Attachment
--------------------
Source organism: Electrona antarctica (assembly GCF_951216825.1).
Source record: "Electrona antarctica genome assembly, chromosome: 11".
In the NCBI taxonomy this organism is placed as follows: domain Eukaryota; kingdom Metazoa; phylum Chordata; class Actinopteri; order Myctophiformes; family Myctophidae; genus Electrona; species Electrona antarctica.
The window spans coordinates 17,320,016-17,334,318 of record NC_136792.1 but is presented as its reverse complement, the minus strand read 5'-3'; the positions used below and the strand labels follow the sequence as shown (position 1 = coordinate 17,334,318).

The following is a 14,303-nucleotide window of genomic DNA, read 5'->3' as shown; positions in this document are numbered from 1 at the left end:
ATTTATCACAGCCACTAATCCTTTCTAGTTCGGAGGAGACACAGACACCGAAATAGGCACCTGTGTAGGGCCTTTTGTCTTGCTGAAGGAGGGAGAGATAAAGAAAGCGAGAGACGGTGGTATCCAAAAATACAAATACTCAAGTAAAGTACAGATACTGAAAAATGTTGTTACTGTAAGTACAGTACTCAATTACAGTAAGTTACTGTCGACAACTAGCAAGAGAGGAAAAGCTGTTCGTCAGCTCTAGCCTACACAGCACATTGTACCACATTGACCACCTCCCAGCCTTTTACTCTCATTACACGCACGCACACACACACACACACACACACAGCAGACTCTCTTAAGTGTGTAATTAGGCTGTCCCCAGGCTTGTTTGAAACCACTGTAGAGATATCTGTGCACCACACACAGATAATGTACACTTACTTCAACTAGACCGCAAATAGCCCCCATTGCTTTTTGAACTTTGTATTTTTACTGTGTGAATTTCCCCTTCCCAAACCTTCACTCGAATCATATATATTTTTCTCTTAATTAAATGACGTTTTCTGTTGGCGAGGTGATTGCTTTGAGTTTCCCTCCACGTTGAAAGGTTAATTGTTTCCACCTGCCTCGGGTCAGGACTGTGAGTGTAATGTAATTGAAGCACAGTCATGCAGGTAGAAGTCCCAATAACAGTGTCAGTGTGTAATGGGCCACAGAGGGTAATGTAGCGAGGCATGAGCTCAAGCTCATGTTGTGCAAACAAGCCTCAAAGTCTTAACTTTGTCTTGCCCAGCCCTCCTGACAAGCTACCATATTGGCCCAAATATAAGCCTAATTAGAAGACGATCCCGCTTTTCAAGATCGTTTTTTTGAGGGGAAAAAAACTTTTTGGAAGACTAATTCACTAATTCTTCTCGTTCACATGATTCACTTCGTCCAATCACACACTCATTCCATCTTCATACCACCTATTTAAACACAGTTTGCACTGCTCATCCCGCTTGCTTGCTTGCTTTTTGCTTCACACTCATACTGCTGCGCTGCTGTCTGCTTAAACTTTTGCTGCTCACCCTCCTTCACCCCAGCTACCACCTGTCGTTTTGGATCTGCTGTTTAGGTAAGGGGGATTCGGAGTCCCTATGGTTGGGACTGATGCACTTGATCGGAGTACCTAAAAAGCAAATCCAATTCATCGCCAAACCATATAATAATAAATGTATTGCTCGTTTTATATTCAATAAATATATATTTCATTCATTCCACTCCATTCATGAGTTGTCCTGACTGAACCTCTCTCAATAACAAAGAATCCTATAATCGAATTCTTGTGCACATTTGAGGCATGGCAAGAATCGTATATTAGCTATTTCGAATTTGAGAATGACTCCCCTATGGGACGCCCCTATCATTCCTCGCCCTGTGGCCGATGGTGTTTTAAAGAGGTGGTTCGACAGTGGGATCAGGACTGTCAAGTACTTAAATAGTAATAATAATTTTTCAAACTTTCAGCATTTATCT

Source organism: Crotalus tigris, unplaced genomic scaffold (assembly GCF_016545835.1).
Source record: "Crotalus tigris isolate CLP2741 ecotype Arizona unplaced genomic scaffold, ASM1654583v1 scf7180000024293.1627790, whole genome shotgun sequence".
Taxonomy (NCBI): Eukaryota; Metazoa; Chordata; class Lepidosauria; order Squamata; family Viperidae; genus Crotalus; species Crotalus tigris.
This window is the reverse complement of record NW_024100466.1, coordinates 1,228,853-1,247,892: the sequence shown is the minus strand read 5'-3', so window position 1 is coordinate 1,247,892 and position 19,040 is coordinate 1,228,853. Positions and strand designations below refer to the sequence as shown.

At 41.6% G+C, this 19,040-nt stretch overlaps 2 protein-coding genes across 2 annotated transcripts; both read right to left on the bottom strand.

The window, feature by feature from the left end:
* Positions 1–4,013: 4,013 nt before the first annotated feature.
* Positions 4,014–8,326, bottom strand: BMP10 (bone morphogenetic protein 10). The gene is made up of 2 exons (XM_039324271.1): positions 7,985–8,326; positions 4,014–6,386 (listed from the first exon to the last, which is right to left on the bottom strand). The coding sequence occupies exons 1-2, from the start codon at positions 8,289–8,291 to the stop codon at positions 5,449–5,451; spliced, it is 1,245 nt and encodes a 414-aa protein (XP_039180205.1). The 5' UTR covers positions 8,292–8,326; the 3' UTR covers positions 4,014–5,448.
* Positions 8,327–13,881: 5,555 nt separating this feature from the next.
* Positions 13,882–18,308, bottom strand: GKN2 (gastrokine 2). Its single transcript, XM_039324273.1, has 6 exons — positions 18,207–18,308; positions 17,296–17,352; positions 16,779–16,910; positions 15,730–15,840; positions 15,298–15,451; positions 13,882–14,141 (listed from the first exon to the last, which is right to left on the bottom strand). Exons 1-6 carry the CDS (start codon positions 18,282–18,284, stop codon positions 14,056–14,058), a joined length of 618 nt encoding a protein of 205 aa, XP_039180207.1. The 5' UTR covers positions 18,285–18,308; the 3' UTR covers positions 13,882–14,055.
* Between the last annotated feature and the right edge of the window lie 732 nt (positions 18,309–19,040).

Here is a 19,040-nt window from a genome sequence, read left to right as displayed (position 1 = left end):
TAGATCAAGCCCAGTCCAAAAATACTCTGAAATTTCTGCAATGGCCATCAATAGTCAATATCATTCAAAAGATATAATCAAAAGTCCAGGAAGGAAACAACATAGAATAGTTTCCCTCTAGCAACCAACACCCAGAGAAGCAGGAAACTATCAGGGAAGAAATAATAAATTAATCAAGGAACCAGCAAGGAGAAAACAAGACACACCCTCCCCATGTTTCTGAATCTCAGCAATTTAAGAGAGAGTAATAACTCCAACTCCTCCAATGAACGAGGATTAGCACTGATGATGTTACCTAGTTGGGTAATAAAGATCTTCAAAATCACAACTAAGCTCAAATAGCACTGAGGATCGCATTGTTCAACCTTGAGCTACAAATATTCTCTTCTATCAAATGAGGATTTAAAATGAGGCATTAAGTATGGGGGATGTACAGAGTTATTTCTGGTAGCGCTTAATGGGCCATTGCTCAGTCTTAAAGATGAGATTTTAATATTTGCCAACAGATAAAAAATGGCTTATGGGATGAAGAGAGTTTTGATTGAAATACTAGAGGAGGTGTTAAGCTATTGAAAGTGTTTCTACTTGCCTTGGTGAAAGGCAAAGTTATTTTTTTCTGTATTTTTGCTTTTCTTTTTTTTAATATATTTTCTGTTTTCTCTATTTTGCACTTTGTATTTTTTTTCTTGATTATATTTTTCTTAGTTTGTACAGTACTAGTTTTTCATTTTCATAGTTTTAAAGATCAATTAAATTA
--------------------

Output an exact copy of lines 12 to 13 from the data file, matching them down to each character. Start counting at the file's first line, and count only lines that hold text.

The window, feature by feature from the left end:
* Positions 1–4,013: 4,013 nt before the first annotated feature.